It’s no secret that the number of jobs in technology are expected to grow significantly over the next decade. According to the Bureau of Labor Statistics, the number of jobs in the tech industry is expected to grow at a ‘much faster than average’ rate of 21 percent. And some occupations, such as cybersecurity, have even more promising prospects. Despite the booming technology market, universities are struggling to keep up—the National Academies of Sciences even describes the situation as a ‘crisis’. This problem has resulted in a new entrant in the education market which promises to address the skills gap in technology jobs: bootcamps.
Bootcamps are short-term, intensive, employment-focused programs that help people acquire the skills they need to thrive in a particular role in technology. These bootcamps were initially focused on web and software development—two careers with promising job prospects—but have since expanded to areas such as cybersecurity and user interface design.
According to Course Report (an industry tracking organization) it is expected that over 23,000 people will graduate from one of the dozens of coding bootcamps which exist this year. The growth of coding bootcamps represents a need for new technology talent which traditional education providers have been unable to meet.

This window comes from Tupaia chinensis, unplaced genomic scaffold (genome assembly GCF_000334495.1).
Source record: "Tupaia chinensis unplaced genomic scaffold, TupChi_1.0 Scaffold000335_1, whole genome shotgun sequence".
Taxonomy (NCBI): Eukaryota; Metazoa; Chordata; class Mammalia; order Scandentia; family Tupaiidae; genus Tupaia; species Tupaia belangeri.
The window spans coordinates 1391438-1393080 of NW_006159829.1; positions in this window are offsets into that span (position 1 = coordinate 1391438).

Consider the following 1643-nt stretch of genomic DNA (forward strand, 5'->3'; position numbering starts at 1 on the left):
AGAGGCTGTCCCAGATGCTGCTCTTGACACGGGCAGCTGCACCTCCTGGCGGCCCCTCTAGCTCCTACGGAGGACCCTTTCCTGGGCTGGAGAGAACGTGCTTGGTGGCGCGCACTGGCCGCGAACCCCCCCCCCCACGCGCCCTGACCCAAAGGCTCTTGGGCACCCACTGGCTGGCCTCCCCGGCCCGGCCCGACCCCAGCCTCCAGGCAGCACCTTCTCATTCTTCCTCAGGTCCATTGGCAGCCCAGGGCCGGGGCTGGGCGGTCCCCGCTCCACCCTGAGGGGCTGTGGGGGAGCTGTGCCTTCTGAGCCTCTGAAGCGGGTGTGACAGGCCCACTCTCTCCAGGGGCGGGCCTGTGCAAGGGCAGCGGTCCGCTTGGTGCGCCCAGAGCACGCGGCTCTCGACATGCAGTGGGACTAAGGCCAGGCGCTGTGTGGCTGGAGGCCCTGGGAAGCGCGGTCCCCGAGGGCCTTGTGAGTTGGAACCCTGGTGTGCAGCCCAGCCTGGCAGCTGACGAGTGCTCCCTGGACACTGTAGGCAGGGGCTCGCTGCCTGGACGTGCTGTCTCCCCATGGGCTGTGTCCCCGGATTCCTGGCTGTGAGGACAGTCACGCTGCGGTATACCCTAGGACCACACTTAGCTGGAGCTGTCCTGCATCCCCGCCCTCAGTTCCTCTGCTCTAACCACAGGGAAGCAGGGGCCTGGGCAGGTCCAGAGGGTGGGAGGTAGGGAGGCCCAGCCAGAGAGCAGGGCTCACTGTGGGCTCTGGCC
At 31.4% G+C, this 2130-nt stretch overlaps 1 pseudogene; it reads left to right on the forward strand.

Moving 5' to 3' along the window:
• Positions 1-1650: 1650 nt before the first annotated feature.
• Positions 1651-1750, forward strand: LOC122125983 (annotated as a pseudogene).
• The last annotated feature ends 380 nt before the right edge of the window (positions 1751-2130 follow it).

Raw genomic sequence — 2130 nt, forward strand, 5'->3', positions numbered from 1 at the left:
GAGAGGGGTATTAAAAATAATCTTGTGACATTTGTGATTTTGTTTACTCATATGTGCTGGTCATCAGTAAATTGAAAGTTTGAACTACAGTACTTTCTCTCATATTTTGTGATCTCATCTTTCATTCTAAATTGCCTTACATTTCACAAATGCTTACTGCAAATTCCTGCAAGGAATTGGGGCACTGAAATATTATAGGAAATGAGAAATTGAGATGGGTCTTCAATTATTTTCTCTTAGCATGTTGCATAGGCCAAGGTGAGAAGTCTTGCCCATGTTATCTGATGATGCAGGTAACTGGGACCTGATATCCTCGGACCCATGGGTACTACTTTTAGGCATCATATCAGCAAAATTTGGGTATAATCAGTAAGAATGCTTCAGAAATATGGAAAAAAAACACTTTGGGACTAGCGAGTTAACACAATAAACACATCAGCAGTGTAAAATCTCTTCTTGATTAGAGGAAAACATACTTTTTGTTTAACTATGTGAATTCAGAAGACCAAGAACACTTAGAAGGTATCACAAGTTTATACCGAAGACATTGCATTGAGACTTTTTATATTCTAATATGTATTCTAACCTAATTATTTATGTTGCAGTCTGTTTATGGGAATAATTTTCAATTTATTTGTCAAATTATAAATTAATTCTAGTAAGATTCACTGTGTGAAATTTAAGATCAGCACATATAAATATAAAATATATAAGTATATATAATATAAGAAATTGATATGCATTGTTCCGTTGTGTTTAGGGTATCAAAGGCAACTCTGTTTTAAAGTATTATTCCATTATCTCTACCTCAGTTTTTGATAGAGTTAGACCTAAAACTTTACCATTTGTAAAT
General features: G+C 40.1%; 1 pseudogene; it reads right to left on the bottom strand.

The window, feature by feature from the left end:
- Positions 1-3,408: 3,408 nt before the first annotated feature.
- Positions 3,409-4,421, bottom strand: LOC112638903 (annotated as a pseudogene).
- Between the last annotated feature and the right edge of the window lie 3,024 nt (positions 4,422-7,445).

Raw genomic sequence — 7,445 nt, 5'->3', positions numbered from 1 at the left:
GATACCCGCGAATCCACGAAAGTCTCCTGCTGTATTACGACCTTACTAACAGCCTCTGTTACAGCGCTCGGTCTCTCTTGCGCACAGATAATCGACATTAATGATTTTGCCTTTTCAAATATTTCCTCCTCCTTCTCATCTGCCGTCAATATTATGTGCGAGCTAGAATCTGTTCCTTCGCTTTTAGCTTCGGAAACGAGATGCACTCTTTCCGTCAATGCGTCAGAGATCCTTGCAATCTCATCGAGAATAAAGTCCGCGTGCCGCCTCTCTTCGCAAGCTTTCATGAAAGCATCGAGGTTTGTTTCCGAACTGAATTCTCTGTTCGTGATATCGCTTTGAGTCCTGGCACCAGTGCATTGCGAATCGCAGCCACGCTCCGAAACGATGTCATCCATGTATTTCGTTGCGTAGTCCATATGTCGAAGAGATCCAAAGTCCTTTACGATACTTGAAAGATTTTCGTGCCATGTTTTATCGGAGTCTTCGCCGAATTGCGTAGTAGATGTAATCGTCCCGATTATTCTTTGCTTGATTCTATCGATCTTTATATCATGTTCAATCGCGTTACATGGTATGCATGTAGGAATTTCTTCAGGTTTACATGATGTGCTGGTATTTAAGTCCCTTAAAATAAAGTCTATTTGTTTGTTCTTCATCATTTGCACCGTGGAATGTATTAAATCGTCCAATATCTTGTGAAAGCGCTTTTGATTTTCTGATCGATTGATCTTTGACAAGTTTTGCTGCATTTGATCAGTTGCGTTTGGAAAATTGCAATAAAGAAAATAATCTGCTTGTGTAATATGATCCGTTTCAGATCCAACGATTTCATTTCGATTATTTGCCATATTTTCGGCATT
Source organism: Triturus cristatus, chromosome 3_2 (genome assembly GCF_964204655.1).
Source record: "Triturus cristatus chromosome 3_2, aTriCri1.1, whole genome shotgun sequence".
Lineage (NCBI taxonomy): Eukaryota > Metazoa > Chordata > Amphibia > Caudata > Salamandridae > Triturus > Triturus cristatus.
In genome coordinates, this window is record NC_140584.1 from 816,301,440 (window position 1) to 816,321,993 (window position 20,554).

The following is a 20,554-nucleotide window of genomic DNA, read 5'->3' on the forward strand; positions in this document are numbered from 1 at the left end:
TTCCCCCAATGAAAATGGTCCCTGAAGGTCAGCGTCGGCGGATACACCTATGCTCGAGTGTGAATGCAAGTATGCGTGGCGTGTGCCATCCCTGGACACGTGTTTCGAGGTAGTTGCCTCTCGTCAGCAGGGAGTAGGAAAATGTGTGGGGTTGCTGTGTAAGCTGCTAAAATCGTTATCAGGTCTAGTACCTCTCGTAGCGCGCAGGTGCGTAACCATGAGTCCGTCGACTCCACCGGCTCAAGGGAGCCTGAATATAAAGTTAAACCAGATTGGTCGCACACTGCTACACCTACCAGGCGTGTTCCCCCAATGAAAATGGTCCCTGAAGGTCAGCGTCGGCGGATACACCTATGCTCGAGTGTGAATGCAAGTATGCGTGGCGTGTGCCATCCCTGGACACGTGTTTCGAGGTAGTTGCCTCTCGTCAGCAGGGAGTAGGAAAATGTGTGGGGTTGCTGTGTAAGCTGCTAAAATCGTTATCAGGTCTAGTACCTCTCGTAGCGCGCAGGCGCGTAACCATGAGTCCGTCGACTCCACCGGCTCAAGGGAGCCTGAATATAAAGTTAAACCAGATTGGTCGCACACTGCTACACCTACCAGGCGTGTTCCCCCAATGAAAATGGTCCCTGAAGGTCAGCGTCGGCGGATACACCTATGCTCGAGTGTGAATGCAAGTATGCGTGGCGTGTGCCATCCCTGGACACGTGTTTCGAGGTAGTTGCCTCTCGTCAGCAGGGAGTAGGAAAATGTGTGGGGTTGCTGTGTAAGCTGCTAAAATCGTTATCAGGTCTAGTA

While the industry is still new, coding bootcamps have grown in popularity over the last few years. Course Report has estimated that there are around 110 full-time coding bootcamps which are currently educating students, and the industry is expected to grow significantly in the future.
Indeed, prominent venture capitalists have placed bets on the success of companies such as Lambda School: a coding bootcamp which offers a quality computer science education in nine months. Students at Lambda School graduate with a portfolio which allows them to demonstrate their skills to prospective employers, as well as access to a hiring network which they can leverage to find a job.
A debate has emerged recently over whether coding bootcamps do in fact represent a true market need, and are providing a quality service to students who are looking to move into a career in computing.
Proponents of bootcamps argue that many bootcamps offer vast career services which can help students bridge the gap between their education and employment. On the other hand, opponents have argued that the outcomes are not as lucrative as they are reported, and that a quality education cannot occur in the time frame in which bootcamps educate students.